Pick-and-place robotic arms for packing boxes in warehouses can now work more than 350 times faster because of a neural network that predicts how quickly they can safely transport items.
The coronavirus pandemic has led to a surge in online shopping. “Vendors are having a very difficult time meeting the demand,” says Ken Goldberg at the University of California, Berkeley.
Goldberg’s lab has previously produced software that improves the grasping ability of a type of robotic arm often deployed in warehouses, using computer vision to identify where in three-dimensional space an object to be grasped is relative to the robot’s claw.
“Now the bottleneck has moved over to the motion side of things, when the object is in the grasp,” says Jeffrey Ichnowski, also at Berkeley.
Robots can move quickly, but not always safely. The level of “jerk”, or rapid change in acceleration, can mean the difference between a successfully delivered package and one flung on the floor. Jerk can also lead to wear and tear on the robotic arm, reducing its working life.
“We need to be right on the edge of the limits of velocity, acceleration and jerk,” says Ichnowski. But for robots, computing the safest but quickest way to move something takes time.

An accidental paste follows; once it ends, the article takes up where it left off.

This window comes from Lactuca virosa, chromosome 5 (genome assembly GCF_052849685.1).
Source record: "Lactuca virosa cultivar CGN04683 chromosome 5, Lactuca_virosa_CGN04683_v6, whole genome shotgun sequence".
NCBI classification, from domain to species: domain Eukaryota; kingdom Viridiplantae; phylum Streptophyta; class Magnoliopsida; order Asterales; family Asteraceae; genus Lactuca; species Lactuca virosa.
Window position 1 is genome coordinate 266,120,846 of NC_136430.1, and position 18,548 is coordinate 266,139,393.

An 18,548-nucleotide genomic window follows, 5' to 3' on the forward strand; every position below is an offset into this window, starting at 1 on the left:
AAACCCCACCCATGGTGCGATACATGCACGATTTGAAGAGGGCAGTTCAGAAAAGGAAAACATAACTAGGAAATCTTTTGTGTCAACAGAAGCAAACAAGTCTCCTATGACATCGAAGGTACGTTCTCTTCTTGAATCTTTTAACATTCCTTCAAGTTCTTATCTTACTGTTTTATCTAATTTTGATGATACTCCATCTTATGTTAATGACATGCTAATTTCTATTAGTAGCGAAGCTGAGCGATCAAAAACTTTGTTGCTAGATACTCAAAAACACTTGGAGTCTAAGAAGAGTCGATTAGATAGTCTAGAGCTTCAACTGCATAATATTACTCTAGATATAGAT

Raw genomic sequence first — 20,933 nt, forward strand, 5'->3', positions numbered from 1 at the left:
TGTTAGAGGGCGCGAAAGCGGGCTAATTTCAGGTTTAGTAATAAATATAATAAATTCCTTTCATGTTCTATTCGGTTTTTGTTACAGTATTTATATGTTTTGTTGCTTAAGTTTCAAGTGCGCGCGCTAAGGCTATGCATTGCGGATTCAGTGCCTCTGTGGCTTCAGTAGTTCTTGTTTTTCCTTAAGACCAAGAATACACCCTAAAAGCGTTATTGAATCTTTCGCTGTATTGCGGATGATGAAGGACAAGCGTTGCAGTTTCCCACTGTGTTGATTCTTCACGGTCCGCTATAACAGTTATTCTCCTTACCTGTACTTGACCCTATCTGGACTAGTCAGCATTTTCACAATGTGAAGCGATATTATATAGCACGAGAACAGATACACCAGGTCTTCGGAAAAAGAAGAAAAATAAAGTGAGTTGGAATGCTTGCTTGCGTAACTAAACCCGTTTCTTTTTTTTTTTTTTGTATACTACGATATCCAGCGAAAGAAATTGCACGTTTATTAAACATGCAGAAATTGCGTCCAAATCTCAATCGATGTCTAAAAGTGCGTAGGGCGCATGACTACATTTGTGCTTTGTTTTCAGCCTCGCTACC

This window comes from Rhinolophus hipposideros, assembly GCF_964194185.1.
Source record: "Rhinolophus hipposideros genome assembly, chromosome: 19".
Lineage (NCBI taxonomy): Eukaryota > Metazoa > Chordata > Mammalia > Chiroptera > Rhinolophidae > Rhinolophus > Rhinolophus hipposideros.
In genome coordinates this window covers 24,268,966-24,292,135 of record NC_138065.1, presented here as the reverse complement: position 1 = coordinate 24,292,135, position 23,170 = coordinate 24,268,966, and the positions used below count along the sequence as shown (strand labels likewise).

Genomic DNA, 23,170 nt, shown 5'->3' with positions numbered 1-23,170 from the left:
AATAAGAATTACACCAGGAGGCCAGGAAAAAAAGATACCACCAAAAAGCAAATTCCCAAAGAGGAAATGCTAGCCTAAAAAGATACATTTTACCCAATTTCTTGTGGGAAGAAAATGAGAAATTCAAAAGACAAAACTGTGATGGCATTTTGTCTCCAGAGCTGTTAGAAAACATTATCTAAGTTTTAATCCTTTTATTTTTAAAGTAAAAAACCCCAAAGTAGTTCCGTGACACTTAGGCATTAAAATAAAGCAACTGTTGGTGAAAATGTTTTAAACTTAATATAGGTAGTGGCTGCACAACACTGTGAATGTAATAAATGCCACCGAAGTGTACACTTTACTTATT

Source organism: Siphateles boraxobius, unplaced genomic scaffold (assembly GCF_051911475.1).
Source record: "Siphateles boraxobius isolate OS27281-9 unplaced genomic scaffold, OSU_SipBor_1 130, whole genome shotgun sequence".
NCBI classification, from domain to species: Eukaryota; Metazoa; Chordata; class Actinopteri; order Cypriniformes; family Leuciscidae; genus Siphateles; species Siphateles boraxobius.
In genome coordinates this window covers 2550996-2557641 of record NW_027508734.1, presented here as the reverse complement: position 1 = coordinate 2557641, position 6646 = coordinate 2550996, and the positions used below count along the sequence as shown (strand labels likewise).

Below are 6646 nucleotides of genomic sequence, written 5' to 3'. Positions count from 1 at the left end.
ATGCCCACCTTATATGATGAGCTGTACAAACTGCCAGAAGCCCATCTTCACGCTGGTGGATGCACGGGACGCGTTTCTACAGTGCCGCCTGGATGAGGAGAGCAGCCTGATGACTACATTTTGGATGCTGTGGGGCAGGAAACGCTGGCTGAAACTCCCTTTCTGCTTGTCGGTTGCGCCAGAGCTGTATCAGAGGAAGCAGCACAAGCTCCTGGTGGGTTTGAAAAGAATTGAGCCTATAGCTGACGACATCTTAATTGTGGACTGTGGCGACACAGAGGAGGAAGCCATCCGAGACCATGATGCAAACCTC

Ichnowski and Goldberg and their colleagues added a so-called neural network to their robotic software. They then let the network assess the way the robotic arm performed as it moved thousands of objects over the course of several weeks.
Eventually, the neural network learned to identify the best movement path to take in any given scenario within 80 milliseconds. The pre-existing software took 29 seconds to run the calculation.
“A step change in the operational response speed, as identified in this paper, will make a major difference for warehouse operators,” says Andrew Lahy at Cardiff University, UK, and solutions design director at logistics company DSV.
“We do think this is practical and that it can be applied relatively near term,” says Goldberg.
Journal reference: Science Robotics, DOI: 10.1126/scirobotics.abd7710